Depends on the college. Some colleges receive more international applicants than others. Yale admits about 3% of their international applicants, roughly half its overall admit rate. Penn's overall and international admit rates are virtually the same (11%), as are Duke's (10%). Berkeley's admit rates for California residents (24%) and international applicants (21%) are similarly very close. In short, I think it's fair to say that it's more difficult for international students at top colleges, but by how much depends on the college and which country you're applying from. At colleges that receive fewer applicants from abroad (e.g. many public universities and liberal arts colleges), the admit rates for international students are higher.
    Wondered if you have the stats for 2011 where how many international student get accepted in each dental school !!
    Ive seen it somewhere cant find it
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    (Original post by RocknRap)
    From what I hear, hardly any UK students end up at the top US uni's (a couple of years ago only 3 UK students got into Harvard for example). On this forum specifically there was one thread made by a guy a while back who got into MIT (majoring in physics, minoring in maths) and there's a user (Manchild007 - something like that) who's at Yale (he turned down a Harvard offer).

    I think this is a combination of not many UK students applying and the fact that US uni's aren't a big fan of international students - they have certain quotas to fill and nearly all the top ones are private and have huge endowments so it's not like in the UK where international students are rather attractive as they pay loads more than home students. That's my take anyway.
    What? Yes not many go but Harvard accept an averige of 24-25 UK based students every year alone. 3 is way off buddy :confused:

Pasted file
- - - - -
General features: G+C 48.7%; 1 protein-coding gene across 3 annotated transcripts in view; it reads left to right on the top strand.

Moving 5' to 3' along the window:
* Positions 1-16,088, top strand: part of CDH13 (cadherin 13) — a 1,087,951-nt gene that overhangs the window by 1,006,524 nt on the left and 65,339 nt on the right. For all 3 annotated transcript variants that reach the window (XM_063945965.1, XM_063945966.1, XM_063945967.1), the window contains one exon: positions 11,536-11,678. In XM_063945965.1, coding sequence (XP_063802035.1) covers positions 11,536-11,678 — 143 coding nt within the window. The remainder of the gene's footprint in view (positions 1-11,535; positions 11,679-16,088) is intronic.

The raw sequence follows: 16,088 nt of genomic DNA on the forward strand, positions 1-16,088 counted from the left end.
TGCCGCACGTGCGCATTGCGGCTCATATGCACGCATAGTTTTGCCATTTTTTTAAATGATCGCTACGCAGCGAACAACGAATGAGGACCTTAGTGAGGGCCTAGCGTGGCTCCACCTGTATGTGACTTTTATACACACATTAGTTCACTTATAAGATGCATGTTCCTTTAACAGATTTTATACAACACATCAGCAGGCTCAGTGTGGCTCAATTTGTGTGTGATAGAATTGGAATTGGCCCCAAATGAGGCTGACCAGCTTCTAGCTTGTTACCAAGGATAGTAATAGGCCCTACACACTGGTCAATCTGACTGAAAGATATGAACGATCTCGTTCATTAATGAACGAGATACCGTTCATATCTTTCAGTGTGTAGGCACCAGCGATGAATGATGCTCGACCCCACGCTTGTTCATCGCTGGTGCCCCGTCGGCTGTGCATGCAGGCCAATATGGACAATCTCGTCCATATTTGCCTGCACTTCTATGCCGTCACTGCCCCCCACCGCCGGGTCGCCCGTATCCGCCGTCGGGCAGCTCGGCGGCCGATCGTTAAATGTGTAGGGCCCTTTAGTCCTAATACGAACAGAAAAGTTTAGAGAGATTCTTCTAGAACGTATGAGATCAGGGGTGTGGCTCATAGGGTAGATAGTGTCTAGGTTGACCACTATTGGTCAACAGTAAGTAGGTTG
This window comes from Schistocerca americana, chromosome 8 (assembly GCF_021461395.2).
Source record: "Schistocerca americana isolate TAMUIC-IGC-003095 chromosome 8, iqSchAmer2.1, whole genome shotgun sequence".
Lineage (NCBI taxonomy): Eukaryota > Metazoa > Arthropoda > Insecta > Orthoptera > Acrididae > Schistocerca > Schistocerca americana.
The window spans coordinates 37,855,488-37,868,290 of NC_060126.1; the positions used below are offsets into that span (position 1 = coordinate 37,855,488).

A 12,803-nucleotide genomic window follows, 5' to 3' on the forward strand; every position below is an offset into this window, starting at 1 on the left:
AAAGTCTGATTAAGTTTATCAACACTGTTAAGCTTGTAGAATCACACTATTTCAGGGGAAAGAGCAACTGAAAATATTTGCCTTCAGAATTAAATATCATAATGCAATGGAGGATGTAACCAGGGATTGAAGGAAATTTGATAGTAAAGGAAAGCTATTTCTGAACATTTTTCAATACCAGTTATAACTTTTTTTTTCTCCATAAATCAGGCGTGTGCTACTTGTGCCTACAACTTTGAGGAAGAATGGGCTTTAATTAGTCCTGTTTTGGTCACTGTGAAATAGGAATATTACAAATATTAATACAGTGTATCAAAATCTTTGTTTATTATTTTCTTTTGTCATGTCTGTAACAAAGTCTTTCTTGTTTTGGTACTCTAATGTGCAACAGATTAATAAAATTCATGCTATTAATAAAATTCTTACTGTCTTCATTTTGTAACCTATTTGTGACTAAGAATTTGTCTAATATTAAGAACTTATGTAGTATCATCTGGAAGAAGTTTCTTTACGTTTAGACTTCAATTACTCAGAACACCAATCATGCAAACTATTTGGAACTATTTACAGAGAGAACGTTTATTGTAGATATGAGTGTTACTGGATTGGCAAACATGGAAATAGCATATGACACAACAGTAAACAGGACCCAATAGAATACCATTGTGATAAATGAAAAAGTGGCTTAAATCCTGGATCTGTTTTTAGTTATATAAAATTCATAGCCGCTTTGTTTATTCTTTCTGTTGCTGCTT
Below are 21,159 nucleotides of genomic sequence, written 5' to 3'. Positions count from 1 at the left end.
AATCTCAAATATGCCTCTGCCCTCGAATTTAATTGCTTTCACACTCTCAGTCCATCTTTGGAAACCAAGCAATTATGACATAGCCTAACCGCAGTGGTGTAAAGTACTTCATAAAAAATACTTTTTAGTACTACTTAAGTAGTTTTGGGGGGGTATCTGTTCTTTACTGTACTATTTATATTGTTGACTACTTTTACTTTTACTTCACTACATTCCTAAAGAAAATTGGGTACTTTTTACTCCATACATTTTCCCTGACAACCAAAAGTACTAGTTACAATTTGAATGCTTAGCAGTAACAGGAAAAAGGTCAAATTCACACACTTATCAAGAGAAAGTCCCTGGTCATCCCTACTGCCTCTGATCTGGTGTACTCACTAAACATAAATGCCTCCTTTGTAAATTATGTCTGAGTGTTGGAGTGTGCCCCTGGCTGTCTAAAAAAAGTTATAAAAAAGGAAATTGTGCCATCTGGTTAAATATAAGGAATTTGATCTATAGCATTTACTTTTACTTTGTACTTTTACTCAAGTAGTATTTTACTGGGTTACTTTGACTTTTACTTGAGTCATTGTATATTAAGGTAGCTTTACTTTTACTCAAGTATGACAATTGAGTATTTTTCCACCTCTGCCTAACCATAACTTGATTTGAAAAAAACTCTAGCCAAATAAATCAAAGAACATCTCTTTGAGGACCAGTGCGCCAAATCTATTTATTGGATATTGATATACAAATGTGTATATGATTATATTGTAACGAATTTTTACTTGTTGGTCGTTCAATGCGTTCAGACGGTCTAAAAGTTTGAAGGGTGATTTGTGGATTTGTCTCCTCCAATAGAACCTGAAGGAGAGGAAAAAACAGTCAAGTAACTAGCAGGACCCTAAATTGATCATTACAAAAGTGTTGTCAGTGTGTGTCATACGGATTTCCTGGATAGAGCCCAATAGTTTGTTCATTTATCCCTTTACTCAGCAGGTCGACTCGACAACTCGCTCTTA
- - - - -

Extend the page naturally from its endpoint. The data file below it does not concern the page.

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    (Original post by DonBorat)
    Thats true, a lad from my school got into Harvard couple years ago. From what I heard he was good at sport (elitism?). Nevertheless, I might stick with Imperial, and maybe cambridge if I cant be determined to!
    It's not "elitism". I mean it's just the top level with regard to University addmissions. The thing is, Harvard when accepting Uk kids have to give rather generous scholorships in the "needs-blind" process. In turn, students not only need to contribute anough to be worth it, but even so, have to work jobs on campus to help contribute to their free world class education. Whilst I think more should have the chance I understand why they prioritise Top academics accompanied with Sporting prowess. It's elitist yes but if anything its very fair.
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    Ok, I'm from America but I came to the UK to study for my undergrad degree...
    why??
    1) Its SO much cheaper... I was going to go to Columbia and that costs about 32,000 quid and now I'm at Notts and I'm paying about 14000 quid + you wont get any loans or scholarships from America so unless you're flowing with cash then you're going to put your parents/you in debt for a LONG time
    2) It's so much longer to get a legit degree... doing just the four years undergrad won't get you anywhere in life anymore, you have to go to grad school if you want to be making any worthwhile money
    3) The amazing thing about American uni's is that they look at everything - academics, extracurriculars, volunteer work, regular work, etc.... They want well rounded people which is great for us Americans because thats what is promoted at school! However in the UK, your academics are very focused on what you plan on doing at uni and all the extras are not paid as much attention to as they are in America... so you'd be coming in with a real disadvantage because you wont be seen as well rounded as your American competitors.
    I wish you the best of luck mate but its a hard hard road... even for an American, never mind an international that isnt given special priorities (e.g. refugee, from developing nation, etc...) xx